Having discovered Russia by accident in 1553, British representatives swiftly arrived at the view that Muscovy was a barbaric, isolated country, with a populace that was kept purposefully ignorant by its ruling classes.
At a Lunch Hour Lecture on 31 January, Ben Davies heard Dr Sergei Bogatyrev explain how this picture obscures the more complex reality of Russian integration into the cultural and commercial networks of the 16th century.
Dr Bogatyrev began by giving us a brief idea of the context in which Russia was operating under Tsar Ivan IV, better known as Ivan the Terrible. Ivan was an aggressive militarist, and British discovery of the country came during the middle of significant expansion of Russian borders. No doubt, this contributed to a perception of barbarism on the part of western Europe.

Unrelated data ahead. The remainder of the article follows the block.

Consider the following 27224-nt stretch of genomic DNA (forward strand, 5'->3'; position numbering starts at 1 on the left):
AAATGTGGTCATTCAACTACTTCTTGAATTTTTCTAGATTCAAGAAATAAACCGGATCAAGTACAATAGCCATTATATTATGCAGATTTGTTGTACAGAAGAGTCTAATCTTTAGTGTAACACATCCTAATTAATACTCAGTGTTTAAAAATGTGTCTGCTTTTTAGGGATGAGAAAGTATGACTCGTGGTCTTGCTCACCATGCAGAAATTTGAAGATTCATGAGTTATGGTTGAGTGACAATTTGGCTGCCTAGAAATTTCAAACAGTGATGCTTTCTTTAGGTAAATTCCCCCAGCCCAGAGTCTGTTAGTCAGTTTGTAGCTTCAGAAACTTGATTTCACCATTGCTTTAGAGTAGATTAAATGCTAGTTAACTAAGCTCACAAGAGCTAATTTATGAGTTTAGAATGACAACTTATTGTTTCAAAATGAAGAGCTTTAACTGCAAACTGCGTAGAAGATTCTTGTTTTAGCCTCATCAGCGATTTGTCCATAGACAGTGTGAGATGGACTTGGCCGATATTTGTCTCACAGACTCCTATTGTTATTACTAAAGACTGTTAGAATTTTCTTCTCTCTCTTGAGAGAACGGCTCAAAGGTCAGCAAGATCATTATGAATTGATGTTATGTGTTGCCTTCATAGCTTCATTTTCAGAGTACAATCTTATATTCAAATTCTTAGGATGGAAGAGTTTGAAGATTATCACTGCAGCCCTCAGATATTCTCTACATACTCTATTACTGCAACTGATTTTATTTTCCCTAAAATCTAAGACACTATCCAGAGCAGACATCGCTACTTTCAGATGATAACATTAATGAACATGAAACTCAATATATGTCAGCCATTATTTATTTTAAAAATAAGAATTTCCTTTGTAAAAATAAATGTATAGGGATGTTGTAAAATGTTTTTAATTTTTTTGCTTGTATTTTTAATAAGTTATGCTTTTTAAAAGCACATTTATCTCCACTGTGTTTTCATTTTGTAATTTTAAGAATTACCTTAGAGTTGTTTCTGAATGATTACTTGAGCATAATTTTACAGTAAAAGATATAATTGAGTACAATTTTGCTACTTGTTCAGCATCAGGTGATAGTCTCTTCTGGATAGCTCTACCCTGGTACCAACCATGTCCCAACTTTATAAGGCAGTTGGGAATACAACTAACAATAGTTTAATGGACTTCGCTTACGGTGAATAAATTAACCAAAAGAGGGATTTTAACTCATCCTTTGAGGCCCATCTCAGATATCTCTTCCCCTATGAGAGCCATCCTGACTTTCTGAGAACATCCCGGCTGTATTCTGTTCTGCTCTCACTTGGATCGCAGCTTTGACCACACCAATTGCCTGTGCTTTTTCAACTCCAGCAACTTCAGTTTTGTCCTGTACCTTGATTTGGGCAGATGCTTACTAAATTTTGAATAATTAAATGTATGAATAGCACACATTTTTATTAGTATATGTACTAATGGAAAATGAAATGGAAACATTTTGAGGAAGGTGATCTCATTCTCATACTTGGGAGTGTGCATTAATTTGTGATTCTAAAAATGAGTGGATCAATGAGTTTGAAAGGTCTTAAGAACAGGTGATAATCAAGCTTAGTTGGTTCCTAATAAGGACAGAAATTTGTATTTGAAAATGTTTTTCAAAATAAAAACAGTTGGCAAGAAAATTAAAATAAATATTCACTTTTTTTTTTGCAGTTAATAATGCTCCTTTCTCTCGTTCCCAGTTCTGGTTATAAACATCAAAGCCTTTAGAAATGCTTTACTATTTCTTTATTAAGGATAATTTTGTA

The view of Muscovy as rather ‘backward’ seems to have been established almost immediately.
Richard Chancellor, the captain whose boat was wrecked on Russian shores during a 1553 expedition to find a northern sea route to China, returned to Britain apparently astonished by Russian ignorance of Latin, Greek and Hebrew (although, as Dr Bogatyrev wondered pointedly, how many 16th century ship captains would have known these classical languages?)